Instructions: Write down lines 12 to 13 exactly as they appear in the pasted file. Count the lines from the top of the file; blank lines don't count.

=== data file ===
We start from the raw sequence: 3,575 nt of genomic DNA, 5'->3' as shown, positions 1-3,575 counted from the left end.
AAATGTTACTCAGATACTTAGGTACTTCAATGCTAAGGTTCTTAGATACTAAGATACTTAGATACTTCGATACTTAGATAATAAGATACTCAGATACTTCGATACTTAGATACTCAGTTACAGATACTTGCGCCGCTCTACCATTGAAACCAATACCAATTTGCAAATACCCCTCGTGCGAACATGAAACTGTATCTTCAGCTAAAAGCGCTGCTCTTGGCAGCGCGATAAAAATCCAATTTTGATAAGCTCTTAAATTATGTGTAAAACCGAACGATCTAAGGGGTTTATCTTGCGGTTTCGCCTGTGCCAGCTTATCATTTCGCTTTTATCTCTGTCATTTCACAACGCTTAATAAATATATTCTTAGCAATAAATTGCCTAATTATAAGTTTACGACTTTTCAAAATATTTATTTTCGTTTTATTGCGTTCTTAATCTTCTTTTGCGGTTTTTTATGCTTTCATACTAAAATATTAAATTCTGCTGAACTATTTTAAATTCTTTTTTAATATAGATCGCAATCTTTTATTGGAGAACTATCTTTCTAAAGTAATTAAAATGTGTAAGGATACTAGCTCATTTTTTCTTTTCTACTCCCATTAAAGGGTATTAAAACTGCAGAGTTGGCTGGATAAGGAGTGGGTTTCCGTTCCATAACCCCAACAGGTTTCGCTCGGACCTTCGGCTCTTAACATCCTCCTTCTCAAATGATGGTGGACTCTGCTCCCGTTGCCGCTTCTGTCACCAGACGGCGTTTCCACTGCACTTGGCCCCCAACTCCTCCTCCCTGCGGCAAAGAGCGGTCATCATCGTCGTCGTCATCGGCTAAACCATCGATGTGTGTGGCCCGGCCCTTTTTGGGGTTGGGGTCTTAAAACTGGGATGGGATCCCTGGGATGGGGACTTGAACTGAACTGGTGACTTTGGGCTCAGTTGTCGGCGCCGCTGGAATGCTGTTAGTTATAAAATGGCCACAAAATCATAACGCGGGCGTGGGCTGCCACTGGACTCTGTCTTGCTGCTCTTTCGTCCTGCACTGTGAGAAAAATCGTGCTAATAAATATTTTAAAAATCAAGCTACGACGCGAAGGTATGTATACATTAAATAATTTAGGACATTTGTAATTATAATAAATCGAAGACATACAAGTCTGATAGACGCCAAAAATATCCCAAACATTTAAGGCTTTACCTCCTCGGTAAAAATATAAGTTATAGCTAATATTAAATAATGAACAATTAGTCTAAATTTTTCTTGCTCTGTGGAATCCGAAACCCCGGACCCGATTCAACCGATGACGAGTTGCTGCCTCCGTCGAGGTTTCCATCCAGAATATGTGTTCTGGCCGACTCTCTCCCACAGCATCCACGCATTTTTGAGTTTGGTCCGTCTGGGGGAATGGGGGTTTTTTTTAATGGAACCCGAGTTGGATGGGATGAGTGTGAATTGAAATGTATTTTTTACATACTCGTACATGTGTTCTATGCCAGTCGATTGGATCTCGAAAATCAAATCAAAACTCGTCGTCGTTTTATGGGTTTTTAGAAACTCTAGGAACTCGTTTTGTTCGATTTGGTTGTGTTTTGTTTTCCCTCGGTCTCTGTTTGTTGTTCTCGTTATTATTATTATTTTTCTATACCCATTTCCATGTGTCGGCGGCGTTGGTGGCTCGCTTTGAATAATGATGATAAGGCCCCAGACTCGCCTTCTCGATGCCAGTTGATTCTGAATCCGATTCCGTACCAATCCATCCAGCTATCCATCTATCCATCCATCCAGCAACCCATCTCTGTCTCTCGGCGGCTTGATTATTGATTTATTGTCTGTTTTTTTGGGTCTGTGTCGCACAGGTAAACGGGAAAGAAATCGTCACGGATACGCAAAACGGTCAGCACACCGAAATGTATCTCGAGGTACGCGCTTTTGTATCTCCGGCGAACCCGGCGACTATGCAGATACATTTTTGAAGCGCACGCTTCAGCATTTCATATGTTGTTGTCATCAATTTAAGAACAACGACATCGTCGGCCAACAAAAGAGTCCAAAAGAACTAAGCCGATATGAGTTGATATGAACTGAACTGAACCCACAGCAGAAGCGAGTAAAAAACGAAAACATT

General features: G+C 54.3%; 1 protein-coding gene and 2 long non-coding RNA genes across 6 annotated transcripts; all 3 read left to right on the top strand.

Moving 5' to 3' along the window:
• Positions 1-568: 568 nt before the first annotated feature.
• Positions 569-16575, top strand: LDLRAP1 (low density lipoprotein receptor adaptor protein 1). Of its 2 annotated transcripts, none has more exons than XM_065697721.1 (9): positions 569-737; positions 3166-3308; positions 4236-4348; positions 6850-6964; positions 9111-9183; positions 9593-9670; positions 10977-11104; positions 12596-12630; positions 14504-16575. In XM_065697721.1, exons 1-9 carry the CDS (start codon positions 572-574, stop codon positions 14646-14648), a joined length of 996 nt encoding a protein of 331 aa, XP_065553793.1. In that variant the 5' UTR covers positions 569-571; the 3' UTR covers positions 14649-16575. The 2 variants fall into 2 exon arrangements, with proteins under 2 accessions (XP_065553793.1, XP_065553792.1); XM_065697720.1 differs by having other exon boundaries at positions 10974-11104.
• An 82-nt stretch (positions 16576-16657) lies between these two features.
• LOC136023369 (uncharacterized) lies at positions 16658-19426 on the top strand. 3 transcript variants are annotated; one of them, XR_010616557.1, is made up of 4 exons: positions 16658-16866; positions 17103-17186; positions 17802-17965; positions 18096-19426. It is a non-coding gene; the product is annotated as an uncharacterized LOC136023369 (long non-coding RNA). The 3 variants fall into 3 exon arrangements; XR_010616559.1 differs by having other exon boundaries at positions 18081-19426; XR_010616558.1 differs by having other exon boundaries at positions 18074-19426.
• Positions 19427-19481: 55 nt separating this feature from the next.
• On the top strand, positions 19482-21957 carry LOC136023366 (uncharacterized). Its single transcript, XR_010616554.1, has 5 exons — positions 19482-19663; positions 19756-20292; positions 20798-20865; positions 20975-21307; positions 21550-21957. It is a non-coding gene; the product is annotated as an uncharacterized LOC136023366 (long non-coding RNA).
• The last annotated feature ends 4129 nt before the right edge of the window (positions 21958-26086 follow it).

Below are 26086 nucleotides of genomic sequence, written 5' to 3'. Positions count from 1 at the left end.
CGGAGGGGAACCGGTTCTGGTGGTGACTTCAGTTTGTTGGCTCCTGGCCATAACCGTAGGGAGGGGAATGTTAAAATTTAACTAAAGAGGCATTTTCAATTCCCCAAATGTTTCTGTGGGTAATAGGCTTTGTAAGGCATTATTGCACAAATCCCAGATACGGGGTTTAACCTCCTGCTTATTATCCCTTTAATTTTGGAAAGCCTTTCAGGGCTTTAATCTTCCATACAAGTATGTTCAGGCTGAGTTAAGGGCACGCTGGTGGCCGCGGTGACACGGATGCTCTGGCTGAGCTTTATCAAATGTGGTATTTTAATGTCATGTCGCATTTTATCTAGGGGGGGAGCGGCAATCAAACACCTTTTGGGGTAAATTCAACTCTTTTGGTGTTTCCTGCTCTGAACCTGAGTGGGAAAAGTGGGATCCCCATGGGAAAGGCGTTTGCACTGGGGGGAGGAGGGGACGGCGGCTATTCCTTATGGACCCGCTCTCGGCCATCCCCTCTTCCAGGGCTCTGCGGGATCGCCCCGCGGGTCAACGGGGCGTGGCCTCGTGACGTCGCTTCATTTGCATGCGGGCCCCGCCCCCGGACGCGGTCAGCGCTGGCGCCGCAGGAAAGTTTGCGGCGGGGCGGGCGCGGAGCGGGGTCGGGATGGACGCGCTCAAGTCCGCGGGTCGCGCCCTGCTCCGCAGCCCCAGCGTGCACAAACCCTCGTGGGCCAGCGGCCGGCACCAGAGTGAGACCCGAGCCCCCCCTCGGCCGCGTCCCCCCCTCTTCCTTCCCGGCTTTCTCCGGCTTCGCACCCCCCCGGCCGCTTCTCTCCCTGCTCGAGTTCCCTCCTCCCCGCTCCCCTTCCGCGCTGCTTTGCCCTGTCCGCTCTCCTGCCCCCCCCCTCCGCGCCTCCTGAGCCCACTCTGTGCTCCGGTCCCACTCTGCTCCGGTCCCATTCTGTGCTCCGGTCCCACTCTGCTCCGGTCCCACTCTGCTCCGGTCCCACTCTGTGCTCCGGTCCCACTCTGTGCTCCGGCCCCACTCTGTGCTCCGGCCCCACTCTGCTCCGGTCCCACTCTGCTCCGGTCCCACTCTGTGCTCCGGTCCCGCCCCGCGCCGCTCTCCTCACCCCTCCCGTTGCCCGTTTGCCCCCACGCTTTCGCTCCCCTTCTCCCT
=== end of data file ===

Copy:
Below are 26086 nucleotides of genomic sequence, written 5' to 3'. Positions count from 1 at the left end.
CGGAGGGGAACCGGTTCTGGTGGTGACTTCAGTTTGTTGGCTCCTGGCCATAACCGTAGGGAGGGGAATGTTAAAATTTAACTAAAGAGGCATTTTCAATTCCCCAAATGTTTCTGTGGGTAATAGGCTTTGTAAGGCATTATTGCACAAATCCCAGATACGGGGTTTAACCTCCTGCTTATTATCCCTTTAATTTTGGAAAGCCTTTCAGGGCTTTAATCTTCCATACAAGTATGTTCAGGCTGAGTTAAGGGCACGCTGGTGGCCGCGGTGACACGGATGCTCTGGCTGAGCTTTATCAAATGTGGTATTTTAATGTCATGTCGCATTTTATCTAGGGGGGGAGCGGCAATCAAACACCTTTTGGGGTAAATTCAACTCTTTTGGTGTTTCCTGCTCTGAACCTGAGTGGGAAAAGTGGGATCCCCATGGGAAAGGCGTTTGCACTGGGGGGAGGAGGGGACGGCGGCTATTCCTTATGGACCCGCTCTCGGCCATCCCCTCTTCCAGGGCTCTGCGGGATCGCCCCGCGGGTCAACGGGGCGTGGCCTCGTGACGTCGCTTCATTTGCATGCGGGCCCCGCCCCCGGACGCGGTCAGCGCTGGCGCCGCAGGAAAGTTTGCGGCGGGGCGGGCGCGGAGCGGGGTCGGGATGGACGCGCTCAAGTCCGCGGGTCGCGCCCTGCTCCGCAGCCCCAGCGTGCACAAACCCTCGTGGGCCAGCGGCCGGCACCAGAGTGAGACCCGAGCCCCCCCTCGGCCGCGTCCCCCCCTCTTCCTTCCCGGCTTTCTCCGGCTTCGCACCCCCCCGGCCGCTTCTCTCCCTGCTCGAGTTCCCTCCTCCCCGCTCCCCTTCCGCGCTGCTTTGCCCTGTCCGCTCTCCTGCCCCCCCCCTCCGCGCCTCCTGAGCCCACTCTGTGCTCCGGTCCCACTCTGCTCCGGTCCCATTCTGTGCTCCGGTCCCACTCTGCTCCGGTCCCACTCTGCTCCGGTCCCACTCTGTGCTCCGGTCCCACTCTGTGCTCCGGCCCCACTCTGTGCTCCGGCCCCACTCTGCTCCGGTCCCACTCTGCTCCGGTCCCACTCTGTGCTCCGGTCCCGCCCCGCGCCGCTCTCCTCACCCCTCCCGTTGCCCGTTTGCCCCCACGCTTTCGCTCCCCTTCTCCCT